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that, and not just officials in virginia, but officials with the department of homeland security as well. host: our guest todd shepherd covered the news conference this week with the chairman and vice ,hairman from virginia senator mark warner. here is what he had to say. [video clip] into political files, released those files in an effort to influence the election. tried tothey actively at least test the state'silities of 21 electoral systems, and we feel they used social media firms both in terms of paid advertising and what i think is , they createdic
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false accounts and others that would drive interest towards stories or groups, and generally those stories or groups were to sow chaos and drive division in our country. host: todd shepherd, the headline of your piece earlier, portion of this investigation is likely over if not closed completely. hearing from the the social media companies obviously. guest: we know there is still an open hearing they will have with the longtime friend and lawyer for president trump. why does his name escape me now? cohen.michael that is slated for october 25. burr than that, chairman
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said we completed maybe 100 interviews. they have about 25 more booked now. you get the sense that a lot of this is starting to wind down. he said we interviewed all seven actors that were involved in the mayflower hotel meeting, a meeting where some members of the trump campaign were in a room, and surrogate his land was also in that -- sergey kislyak was also in that room. he said every member of the trump campaign we have wanted to interview, we have been able to interview. you get the sense that they are at the end. those things that might still be lingering, you get the sense it might be from recent raking reports. it was only about a month ago we learned jared kushner had kept this off-line, nongovernmental
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in all account -- email account that he had used. quickly after that report, the senate intelligence committee said they would be interested in learning about that. you get the sense they are wrapping up loose threads. host: republican line. caller: hello. guest: good morning. caller: good morning. i used to be a democrat. i was so happy i did not vote at of during the second term obama because it had been newspersonrough a that in fact obama is so good of an actor he fooled a lot of people come and the greenwashing is still going on. the fact that comey did not handle the hillary matters, that
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was real important to us, and now i believe the republicans are being crucified by that, not only the news media and the stars, but all the attorneys up, they arespoken part of the problem. we have some money attorneys. goal when they go into politics is to continue to get their greedy money. i have met many attorneys. in the state of south carolina, it is true that they are absolutely outrageous. there are not many republicans ever on tv. some of them are on cable news, on cnn, all over the place, and their goal is to get that greedy money. i think a lot of people ought to but this russia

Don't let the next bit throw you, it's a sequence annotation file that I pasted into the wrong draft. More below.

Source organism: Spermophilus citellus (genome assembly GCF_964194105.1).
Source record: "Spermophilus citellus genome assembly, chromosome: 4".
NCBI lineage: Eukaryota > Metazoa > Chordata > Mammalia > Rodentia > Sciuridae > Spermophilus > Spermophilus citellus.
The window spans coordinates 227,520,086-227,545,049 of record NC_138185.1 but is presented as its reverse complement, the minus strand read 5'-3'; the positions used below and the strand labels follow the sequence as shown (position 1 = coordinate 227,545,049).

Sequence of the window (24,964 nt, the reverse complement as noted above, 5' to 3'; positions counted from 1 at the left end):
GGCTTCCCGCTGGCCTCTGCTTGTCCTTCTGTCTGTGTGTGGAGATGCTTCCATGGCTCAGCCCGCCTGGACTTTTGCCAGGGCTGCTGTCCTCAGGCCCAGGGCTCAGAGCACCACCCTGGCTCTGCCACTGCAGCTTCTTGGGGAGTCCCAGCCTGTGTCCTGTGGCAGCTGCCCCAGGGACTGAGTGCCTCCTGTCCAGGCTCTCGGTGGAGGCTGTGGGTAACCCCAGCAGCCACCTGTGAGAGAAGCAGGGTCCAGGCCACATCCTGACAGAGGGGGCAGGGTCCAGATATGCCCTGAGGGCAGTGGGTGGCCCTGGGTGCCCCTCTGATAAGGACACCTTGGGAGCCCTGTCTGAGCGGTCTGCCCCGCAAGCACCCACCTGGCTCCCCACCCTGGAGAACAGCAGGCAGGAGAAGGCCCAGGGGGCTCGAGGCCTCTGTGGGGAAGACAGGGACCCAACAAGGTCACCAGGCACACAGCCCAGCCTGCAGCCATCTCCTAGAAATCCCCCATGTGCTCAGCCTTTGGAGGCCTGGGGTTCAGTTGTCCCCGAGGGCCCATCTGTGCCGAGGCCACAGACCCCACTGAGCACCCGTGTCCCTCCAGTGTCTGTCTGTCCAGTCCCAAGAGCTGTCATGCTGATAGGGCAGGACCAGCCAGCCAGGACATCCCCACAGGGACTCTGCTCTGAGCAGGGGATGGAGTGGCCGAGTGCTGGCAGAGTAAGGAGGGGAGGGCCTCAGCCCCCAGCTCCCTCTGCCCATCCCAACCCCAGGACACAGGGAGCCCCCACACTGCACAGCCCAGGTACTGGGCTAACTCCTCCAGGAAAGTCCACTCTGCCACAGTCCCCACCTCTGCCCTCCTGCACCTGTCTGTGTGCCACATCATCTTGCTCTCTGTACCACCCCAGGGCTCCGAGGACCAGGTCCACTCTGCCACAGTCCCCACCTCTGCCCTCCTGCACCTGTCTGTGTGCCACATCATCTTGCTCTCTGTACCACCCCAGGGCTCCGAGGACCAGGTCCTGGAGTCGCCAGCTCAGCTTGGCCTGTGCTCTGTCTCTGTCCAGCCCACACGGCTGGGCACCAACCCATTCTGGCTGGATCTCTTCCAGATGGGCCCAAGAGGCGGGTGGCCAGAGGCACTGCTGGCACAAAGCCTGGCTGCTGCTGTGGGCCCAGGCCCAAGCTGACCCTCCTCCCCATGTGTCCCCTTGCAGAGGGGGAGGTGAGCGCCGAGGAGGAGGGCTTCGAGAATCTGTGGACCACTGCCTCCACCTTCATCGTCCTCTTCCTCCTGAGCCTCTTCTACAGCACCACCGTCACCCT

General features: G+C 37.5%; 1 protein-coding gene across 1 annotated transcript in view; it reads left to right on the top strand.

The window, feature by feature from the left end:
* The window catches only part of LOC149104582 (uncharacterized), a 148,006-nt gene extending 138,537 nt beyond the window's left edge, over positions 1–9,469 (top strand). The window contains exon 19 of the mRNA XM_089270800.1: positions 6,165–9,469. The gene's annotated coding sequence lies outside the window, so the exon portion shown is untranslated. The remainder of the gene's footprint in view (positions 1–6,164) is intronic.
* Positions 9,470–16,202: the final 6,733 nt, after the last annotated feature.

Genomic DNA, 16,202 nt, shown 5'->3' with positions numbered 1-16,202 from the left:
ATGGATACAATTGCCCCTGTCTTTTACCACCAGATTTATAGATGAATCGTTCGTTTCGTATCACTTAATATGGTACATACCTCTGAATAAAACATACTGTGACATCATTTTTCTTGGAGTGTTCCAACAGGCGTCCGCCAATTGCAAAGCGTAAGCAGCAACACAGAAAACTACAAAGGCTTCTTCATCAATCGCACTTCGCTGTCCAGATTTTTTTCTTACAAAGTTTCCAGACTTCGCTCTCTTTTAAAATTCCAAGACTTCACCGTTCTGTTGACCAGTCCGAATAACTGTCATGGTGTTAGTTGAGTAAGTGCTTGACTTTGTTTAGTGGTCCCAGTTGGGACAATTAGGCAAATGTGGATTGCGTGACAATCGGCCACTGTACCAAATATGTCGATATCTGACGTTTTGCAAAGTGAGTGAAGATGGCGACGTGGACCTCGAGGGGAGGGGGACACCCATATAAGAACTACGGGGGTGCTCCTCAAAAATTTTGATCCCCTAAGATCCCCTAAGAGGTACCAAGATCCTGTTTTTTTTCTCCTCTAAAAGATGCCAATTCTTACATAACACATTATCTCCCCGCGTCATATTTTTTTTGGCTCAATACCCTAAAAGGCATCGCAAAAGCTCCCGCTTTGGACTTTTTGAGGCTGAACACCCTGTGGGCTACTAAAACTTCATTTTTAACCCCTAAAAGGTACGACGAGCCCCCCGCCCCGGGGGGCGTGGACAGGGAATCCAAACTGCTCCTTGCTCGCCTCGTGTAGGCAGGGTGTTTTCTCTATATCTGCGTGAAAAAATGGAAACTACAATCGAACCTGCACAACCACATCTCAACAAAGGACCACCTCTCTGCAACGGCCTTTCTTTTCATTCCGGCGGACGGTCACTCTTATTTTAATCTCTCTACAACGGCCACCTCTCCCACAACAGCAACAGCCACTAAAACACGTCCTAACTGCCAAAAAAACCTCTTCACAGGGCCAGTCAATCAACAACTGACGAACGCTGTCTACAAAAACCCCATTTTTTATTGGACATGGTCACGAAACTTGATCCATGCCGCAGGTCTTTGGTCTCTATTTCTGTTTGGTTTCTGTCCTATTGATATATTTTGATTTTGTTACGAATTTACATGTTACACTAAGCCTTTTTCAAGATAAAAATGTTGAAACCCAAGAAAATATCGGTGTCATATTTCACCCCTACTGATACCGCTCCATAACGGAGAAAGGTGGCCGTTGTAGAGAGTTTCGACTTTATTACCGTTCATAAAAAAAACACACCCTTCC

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matter is all about hillary losing the election. it is so sad because we are being targeted. i am white, but i go to church that is all callers. i love everybody. -- all colors. i love everybody. host: janet, we will let you go in south carolina. what do we know about where the house intelligence committee is and their focus? caller: it would be nice to have that guest: it would be nice to have a similar sort of press conference. devin nunes doesn't say he has recused himself, but since he has stepped aside from leading the house intelligence investigation, but he still is chairman. has stayed out of the media nearly as much as robert mueller has.
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keep in mind, the one thing that the house intelligence committee seems to be looking into that the senate intelligence committee is not are these issues of unmasking, specifically as it relates to obama era officials like susan rice. host: what does that term mean? guest: it is a little bit of a complicated term. the u.s. government conducts foreign surveillance. occasionally, if a foreign person is having a conversation with someone in america, and that is a surveilled conversation, intelligence agency is supposed to redact or subtract the name of the american so that when the intelligence agency officials are going through the product, they are not researching about you or me, they are only researching the foreign entities.
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in some occasions, they can take the redaction off and see who the american was. that is called an unmasked report. you think that is part of the house intelligence investigation. guest: it clearly is. host: >> vice president and mrs. pants
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were in las vegas yesterday to pay tribute to the victims of last sunday's mass shooting. he spoke at a gathering in city hall. his remarks are just over 10 minutes. [applause] v.p. pence: sen. heller: senator cortez,r distinguished mrs